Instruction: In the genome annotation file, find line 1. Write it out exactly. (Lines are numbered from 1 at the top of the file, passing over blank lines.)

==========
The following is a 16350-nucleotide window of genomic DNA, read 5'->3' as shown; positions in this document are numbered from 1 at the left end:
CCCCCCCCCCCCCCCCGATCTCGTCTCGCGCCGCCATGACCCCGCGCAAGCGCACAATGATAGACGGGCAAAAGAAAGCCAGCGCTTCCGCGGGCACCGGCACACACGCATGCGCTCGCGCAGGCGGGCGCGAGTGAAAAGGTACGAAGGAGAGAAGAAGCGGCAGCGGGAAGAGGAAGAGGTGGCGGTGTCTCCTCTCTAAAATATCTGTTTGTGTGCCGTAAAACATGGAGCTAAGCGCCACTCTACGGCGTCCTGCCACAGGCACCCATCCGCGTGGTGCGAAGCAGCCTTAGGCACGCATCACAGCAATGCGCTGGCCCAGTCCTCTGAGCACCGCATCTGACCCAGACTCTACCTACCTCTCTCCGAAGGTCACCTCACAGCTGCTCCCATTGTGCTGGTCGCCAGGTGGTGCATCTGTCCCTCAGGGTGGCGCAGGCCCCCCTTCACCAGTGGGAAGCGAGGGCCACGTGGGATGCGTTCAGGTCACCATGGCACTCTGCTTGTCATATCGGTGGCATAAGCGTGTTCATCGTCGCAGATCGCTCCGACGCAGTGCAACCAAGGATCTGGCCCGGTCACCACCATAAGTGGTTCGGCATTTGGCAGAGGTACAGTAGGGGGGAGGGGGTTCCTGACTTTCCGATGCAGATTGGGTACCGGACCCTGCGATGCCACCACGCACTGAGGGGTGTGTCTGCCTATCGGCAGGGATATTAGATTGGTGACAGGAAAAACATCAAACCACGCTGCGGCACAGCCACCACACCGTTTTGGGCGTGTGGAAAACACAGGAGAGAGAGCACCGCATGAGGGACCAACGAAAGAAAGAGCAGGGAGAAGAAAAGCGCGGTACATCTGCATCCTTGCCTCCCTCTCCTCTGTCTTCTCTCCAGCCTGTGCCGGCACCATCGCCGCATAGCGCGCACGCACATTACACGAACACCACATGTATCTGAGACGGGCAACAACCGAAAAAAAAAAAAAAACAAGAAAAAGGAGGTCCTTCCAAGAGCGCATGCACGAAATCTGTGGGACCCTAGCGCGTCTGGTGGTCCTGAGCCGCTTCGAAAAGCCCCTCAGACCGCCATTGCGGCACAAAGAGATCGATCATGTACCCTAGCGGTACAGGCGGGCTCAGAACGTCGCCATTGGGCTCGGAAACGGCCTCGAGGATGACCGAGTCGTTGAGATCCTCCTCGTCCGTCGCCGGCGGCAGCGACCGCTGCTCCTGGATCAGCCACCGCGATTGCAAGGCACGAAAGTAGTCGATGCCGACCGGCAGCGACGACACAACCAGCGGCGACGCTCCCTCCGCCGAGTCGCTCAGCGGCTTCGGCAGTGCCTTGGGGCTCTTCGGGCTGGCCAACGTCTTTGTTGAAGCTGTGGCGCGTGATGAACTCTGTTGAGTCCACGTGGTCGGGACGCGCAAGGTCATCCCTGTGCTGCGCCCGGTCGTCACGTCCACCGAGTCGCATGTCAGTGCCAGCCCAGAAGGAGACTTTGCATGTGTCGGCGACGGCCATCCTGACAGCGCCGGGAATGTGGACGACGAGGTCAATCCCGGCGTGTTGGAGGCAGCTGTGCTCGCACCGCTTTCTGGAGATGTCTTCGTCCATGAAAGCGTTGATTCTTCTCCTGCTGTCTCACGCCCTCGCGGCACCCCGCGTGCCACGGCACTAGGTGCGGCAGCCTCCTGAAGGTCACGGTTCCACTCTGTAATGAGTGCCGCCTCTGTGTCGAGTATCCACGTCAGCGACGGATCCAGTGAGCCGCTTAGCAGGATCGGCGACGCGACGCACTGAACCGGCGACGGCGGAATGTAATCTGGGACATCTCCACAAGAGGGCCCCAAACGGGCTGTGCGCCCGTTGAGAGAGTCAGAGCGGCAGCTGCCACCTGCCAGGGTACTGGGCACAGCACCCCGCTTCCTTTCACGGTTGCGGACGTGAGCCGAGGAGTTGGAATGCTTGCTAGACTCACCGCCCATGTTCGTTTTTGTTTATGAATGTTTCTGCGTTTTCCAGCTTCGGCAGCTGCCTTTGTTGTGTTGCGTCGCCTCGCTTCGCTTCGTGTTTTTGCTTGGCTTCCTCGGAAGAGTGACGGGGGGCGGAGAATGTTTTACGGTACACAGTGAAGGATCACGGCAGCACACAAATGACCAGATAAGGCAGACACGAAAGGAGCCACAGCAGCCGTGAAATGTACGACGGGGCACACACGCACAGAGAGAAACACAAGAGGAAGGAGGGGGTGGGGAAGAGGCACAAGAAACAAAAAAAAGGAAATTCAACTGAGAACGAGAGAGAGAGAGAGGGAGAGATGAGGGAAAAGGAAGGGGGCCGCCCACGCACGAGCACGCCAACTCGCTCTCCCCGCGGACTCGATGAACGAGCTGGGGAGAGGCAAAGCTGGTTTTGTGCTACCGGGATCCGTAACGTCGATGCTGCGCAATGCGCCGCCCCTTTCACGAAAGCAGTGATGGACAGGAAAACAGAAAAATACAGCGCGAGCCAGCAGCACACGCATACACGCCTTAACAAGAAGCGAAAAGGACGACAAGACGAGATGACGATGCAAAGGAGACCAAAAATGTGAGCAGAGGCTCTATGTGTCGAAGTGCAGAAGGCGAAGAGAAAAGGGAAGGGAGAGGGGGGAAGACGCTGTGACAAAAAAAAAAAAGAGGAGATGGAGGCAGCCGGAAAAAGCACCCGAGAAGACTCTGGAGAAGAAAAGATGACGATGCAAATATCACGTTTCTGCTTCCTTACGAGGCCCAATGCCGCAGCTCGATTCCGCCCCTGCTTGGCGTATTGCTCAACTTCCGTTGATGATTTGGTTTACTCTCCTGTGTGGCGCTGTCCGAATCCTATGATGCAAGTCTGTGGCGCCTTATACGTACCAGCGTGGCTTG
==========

The following is a 16350-nucleotide window of genomic DNA, read 5'->3' as shown; positions in this document are numbered from 1 at the left end: